From “mouth taping” to incorporating more plants in the bedroom, a variety of unproven strategies to promote sleep have been trending on social media. A recent survey from the American Academy of Sleep Medicine found that more than 40% of people admit to trying these viral trends involving sleep. While some users may be attempting the trends for fun, others are looking for real solutions to sleep problems.
Dr. John Saito, a sleep medicine physician and spokesperson for the AASM.
"However, it’s essential to approach sleep with evidence-based strategies that are proven to work and address the root causes of sleep problems, and not listen to advice from unvetted sources."
TikTok, the short-form video sharing app, has been featuring user-generated sleep hacks and viral sleep advice, and Americans are paying attention. More than one in 10 (12%) people have tried the dangerous “mouth taping” trend, and 18% have tried the advice of sleeping in 90-minute increments. Additionally, nearly one in five (19%) people have watched as others livestream their sleep, and 15% have livestreamed themselves while sleeping. Younger, social media-savvy generations, like Generation Z (47%), are four times more likely than baby boomers (11%) to try a viral sleep trend.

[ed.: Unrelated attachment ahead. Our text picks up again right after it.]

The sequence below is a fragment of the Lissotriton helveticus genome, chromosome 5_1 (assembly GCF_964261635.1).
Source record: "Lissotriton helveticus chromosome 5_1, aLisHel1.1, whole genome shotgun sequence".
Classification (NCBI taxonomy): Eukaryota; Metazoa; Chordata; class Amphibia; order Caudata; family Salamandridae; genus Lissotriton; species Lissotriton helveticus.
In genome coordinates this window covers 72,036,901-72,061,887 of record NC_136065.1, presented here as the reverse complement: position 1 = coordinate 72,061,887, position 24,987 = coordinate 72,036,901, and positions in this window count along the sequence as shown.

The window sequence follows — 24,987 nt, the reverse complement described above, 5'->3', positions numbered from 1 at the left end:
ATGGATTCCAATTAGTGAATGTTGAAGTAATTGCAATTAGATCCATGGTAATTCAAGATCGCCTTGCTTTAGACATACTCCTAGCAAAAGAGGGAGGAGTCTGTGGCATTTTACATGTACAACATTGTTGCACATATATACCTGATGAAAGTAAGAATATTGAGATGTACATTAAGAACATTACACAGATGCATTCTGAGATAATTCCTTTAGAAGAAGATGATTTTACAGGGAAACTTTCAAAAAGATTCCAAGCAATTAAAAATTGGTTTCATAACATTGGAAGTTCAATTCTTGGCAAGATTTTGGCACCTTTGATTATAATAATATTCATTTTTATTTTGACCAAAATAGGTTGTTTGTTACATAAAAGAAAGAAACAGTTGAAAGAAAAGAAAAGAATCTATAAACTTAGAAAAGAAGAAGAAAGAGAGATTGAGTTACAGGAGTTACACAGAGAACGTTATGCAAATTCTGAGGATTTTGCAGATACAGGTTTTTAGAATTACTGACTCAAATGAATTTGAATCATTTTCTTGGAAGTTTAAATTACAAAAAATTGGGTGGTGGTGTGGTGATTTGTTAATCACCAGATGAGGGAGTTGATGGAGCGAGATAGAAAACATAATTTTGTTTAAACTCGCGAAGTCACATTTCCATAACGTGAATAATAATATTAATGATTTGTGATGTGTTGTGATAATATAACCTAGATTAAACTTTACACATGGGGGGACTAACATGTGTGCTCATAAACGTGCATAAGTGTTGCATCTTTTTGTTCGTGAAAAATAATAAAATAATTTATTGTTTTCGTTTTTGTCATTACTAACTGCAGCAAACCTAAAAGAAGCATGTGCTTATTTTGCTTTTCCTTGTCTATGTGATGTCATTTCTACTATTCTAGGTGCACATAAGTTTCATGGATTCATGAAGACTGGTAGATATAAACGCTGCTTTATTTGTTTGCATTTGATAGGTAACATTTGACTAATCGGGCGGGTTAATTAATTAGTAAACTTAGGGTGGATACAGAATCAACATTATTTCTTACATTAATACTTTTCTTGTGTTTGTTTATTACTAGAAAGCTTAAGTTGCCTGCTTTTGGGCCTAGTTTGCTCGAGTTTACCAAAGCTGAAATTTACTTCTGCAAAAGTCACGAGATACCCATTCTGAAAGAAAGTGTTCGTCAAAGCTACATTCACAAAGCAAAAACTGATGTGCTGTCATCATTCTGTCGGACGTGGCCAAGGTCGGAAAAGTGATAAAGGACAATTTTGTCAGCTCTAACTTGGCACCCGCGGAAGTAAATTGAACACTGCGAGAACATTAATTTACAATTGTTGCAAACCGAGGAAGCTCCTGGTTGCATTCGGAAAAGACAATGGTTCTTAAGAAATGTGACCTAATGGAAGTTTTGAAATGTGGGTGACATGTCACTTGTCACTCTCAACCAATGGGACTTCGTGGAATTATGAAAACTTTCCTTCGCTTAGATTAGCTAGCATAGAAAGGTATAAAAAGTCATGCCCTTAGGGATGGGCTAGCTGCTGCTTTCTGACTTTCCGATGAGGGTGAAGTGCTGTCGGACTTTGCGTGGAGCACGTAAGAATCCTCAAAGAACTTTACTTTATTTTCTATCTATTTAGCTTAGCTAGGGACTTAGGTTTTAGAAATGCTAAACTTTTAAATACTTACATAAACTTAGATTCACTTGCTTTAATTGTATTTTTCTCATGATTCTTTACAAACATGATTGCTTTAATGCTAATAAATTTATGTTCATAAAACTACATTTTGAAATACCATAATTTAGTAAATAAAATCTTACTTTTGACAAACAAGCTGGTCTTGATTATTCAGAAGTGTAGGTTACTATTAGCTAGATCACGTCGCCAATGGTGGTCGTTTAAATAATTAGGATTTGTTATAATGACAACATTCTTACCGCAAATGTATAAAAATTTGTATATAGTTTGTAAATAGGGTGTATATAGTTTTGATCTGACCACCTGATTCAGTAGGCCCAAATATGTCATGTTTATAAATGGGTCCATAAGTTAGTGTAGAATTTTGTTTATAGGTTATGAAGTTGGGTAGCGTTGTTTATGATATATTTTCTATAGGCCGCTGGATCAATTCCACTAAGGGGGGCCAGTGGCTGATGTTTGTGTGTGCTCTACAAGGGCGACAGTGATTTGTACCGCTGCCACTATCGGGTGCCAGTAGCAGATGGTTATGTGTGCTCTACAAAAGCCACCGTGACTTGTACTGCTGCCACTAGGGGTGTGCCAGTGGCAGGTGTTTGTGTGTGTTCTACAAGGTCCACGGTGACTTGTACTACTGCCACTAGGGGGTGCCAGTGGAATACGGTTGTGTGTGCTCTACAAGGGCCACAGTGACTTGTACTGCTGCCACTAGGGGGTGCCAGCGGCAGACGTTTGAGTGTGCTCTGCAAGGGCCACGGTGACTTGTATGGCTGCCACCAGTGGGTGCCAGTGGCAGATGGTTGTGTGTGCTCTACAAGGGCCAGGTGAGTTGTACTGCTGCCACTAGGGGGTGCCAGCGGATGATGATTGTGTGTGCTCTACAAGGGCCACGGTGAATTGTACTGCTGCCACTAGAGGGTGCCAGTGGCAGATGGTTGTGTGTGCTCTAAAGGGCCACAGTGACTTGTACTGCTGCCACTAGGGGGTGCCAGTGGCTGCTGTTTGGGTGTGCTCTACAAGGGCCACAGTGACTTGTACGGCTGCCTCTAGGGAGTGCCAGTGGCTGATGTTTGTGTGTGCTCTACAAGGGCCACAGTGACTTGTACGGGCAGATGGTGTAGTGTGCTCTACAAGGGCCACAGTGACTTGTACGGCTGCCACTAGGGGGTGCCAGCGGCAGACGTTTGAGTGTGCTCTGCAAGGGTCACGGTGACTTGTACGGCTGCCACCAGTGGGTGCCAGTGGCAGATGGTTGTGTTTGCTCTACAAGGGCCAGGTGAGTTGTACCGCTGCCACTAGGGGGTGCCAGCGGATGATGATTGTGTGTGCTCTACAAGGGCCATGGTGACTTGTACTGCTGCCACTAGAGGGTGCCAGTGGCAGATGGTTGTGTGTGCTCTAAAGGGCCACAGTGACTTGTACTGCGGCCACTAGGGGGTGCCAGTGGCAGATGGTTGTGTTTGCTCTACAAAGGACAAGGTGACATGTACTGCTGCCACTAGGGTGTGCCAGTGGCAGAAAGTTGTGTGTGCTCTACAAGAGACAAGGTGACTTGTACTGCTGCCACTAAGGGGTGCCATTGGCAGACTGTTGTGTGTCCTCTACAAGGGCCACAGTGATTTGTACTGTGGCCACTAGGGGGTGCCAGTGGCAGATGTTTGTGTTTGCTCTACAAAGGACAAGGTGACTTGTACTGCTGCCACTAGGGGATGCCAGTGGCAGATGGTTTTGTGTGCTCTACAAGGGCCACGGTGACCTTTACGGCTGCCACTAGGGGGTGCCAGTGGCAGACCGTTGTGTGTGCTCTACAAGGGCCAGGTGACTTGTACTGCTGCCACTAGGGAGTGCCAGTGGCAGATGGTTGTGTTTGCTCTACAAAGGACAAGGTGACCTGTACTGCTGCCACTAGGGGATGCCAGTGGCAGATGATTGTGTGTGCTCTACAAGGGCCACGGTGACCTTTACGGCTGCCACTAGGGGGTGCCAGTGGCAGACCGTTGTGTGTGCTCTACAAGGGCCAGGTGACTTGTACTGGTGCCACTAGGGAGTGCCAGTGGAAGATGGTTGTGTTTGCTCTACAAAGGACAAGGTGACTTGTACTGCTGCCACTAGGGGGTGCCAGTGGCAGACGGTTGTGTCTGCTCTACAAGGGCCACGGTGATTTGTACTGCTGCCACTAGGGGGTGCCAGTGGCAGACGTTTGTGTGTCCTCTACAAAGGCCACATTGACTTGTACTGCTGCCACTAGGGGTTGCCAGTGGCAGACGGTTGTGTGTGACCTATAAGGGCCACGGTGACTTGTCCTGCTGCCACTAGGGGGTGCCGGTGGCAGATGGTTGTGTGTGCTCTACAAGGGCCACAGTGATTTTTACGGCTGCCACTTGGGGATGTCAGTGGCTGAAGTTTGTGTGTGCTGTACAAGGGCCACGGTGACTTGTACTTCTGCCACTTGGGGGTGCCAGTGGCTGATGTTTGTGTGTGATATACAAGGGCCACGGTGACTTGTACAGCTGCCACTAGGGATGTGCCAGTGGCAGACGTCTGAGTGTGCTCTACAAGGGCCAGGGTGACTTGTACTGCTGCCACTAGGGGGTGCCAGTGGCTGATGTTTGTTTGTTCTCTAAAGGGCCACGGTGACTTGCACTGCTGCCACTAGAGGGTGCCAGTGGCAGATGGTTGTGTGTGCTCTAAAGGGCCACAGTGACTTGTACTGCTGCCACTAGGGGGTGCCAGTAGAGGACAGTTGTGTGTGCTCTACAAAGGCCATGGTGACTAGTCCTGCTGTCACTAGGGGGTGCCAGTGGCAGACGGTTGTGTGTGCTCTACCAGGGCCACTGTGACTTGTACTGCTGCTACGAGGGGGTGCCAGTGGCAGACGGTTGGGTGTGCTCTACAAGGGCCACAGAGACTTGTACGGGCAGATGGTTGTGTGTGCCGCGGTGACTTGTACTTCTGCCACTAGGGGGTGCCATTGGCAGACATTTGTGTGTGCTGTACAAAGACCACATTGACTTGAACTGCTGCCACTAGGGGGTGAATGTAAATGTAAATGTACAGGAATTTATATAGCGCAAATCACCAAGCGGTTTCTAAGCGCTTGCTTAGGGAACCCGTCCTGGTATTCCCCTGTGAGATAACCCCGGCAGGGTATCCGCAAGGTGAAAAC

“At best, these viral trends are unproven, but at worst – like mouth taping – they can be extremely dangerous,” said Saito.
Dr. John Saito
The AASM recommends the following tips to establish healthy sleep hygiene and improve the overall quality of sleep:
Keep a consistent sleep schedule. Get up at the same time every day, even on weekends or during vacations.
Make your bedroom quiet and relaxing. Keep the room at a comfortable, cool temperature.
Limit exposure to bright light in the evenings and turn off electronic devices at least 30 minutes before bedtime.
Exercise regularly and maintain a healthy diet.
Avoid consuming caffeine, nicotine and alcohol before bedtime.
If you don’t fall asleep after 20 minutes, get out of bed. Do a quiet activity without a lot of light exposure until you feel sleepy.
If these tips don’t help, talk to your health care professional about your ongoing sleep struggles or contact a specialist at an AASM-accredited sleep center near you. To learn more about the importance of healthy sleep and to find more sleep tips, visit SleepEducation.org.
About the Survey
The American Academy of Sleep Medicine commissioned an online survey of 2,005 adults in the U.S. The overall margin of error fell within +/- 2 percentage points with a confidence interval of 95 percent. Fieldwork took place between March 24-29, 2023. Atomik Research is an independent market research agency. (NW/MKF)